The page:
TEXT - Fitch cuts Urbi Desarrollos Urbanos, S.A.B. de C.V. ratings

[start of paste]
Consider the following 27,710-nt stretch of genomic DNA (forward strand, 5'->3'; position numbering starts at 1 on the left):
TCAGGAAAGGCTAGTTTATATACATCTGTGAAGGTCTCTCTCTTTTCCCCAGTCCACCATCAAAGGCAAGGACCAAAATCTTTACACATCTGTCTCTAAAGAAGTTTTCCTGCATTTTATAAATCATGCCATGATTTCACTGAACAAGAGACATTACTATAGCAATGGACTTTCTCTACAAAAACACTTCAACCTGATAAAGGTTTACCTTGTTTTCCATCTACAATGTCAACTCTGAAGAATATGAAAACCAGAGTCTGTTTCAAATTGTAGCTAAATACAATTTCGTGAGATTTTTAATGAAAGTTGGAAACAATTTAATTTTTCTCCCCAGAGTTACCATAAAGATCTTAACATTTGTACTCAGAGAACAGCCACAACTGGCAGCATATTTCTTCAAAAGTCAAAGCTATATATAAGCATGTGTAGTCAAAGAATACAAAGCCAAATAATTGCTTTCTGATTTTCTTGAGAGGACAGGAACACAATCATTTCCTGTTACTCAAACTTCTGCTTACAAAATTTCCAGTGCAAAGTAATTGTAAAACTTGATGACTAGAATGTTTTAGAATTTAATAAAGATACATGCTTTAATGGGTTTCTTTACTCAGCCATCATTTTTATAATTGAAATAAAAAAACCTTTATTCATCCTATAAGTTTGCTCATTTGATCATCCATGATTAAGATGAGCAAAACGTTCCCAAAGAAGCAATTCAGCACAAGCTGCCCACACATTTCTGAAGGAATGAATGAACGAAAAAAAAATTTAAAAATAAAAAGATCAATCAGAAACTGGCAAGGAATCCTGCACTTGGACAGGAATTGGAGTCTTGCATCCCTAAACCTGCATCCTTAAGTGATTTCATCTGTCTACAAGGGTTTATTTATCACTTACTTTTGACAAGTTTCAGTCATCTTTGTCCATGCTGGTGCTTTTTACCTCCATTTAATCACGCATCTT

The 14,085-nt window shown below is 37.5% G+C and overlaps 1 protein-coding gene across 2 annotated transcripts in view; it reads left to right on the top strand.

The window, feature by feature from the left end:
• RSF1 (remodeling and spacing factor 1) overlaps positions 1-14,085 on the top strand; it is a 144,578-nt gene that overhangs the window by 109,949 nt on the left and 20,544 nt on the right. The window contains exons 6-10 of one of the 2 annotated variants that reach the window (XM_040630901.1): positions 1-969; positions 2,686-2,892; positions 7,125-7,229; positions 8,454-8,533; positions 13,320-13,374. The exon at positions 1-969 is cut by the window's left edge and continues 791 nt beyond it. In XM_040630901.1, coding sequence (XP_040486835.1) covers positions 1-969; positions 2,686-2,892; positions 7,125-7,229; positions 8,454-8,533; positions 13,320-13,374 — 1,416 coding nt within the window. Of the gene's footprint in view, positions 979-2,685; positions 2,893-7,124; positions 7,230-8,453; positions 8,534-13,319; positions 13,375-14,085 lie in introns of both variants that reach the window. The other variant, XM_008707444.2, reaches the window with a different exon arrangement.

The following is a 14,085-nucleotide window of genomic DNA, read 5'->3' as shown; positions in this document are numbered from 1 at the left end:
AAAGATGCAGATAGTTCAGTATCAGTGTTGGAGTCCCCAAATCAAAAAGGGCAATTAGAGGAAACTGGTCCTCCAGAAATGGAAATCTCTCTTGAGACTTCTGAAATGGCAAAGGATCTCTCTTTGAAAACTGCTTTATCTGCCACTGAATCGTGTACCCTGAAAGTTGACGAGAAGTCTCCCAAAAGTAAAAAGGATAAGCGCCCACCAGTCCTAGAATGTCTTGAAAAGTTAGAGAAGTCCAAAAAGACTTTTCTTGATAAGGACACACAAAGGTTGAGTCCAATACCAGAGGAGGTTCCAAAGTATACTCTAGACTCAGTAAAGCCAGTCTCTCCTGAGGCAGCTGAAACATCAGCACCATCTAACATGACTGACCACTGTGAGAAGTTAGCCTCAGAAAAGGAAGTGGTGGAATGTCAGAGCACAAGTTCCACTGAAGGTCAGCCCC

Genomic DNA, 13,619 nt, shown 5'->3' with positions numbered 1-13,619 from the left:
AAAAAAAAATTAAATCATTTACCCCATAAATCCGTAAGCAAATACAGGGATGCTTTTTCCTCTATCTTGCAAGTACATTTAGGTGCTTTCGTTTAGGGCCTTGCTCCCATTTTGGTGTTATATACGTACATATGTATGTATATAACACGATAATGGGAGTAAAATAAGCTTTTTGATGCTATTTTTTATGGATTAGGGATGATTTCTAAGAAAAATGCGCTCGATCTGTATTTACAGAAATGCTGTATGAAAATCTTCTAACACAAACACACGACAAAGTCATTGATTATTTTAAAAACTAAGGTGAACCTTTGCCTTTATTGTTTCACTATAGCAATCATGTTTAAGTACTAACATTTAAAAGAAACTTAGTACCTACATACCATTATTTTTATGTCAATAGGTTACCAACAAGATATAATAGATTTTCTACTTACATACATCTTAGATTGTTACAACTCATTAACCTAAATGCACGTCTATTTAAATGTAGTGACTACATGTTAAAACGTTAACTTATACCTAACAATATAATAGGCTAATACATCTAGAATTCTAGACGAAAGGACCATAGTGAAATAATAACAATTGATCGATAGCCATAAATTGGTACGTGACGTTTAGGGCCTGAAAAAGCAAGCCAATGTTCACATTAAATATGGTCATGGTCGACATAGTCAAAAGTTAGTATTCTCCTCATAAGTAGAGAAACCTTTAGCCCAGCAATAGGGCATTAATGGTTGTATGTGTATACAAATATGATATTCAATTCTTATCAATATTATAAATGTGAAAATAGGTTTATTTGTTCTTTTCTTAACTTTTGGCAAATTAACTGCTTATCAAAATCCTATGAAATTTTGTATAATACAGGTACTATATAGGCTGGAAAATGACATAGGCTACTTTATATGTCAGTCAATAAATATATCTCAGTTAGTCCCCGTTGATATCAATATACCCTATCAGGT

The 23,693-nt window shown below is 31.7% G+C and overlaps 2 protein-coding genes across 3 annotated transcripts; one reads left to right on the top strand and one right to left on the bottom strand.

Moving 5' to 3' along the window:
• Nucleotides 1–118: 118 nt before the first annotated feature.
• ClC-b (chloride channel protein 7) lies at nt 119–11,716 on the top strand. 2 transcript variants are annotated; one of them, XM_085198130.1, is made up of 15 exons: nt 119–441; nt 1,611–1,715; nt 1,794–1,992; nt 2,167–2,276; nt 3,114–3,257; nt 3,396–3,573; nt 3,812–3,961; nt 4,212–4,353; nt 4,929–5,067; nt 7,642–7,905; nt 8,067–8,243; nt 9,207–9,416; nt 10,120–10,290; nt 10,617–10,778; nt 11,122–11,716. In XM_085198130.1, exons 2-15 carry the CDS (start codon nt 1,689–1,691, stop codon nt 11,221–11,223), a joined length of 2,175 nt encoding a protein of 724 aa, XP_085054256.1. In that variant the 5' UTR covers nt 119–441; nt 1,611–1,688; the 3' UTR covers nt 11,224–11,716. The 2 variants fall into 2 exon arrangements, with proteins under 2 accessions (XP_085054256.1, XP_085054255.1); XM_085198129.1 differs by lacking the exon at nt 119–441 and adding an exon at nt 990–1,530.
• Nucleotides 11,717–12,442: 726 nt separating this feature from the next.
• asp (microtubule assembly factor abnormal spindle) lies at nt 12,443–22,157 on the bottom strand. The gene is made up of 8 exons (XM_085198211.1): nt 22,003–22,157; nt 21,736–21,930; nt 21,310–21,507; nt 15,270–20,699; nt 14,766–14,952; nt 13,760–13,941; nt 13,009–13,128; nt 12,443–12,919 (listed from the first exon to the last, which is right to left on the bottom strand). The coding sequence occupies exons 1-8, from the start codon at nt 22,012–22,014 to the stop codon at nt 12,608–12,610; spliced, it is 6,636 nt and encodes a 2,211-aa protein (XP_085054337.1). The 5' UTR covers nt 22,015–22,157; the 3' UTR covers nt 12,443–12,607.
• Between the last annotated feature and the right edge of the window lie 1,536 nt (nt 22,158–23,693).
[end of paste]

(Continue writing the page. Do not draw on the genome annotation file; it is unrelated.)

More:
March 1 - Fitch Ratings has downgraded the following ratings for Urbi Desarrollos Urbanos, S.A.B. de C.V. (Urbi): --Foreign currency Issuer Default Rating (IDR) to 'CCC' from 'B'; --Local currency IDR to 'CCC' from 'B'; --National long-term rating to 'CCC(Mex)' from 'BBB-(Mex)'; --US$150 million senior notes due 2016 to 'CCC/RR4' from 'B/RR4'; --US$300 million senior notes due 2020 to 'CCC/RR4' from 'B/RR4'; --US$500 million senior notes due 2022 to 'CCC/RR4' from 'B/RR4'; --MXN600 million in Certificados Bursatiles (CBs) due in 2014 to 'CCC(mex)' from 'BBB-(mex)'; --National short-term ratings to 'C(mex)' from 'F3(mex)'. KEY RATING DRIVERS The rating downgrades reflect a substantial deterioration of Urbi's liquidity during 2012, which has heightened the risk of default. Urbi had a negative free cash flow (FCF) of MXN7.8 billion during 2012 primarily as a result of increasing working capital requirements that resulted from growing inventory levels and accounts receivables. Fitch's FCF calculation considers cash from operations less capital expenditures and dividends. As of Dec. 31, 2012, Urbi had MXN2.1 billion of cash and marketable securities. This figure is a sharp deterioration from MXN5.5 billion as of Dec. 31, 2011. The company has covered its cash drain with incremental debt increases. Over the 12-month period ending Dec. 31, 2012, gross debt climbed to MXN19.9 billion from MXN14.9 billion. The company's gross leverage (total debt over LTM EBITDA) at year-end was 5.4x, with net leverage of 4.9x. Without external funding, the company's cash position will not support another quarter of high cash burn similar to what it experienced in the fourth quarter of 2012. RATING SENSITIVITY Fitch believes the factors that have contributed to cash flow deterioration in the past--a challenging regulatory environment and changing demand characteristics for the industry--are unlikely to change in the near term, and may even escalate. A significant reduction in inventories and receivables could stabilize the company's financial situation. Another factor that could contribute to a positive rating action would be the occurrence of a scenario in which the company receives extraordinary financial support from the controlling shareholders or third parties, including but not limited to the Mexican government. While quite uncertain where this support could come from, extraordinary financial support could provide additional time for the company to right size its business and to liquidate assets to generate cash, to the extent feasible.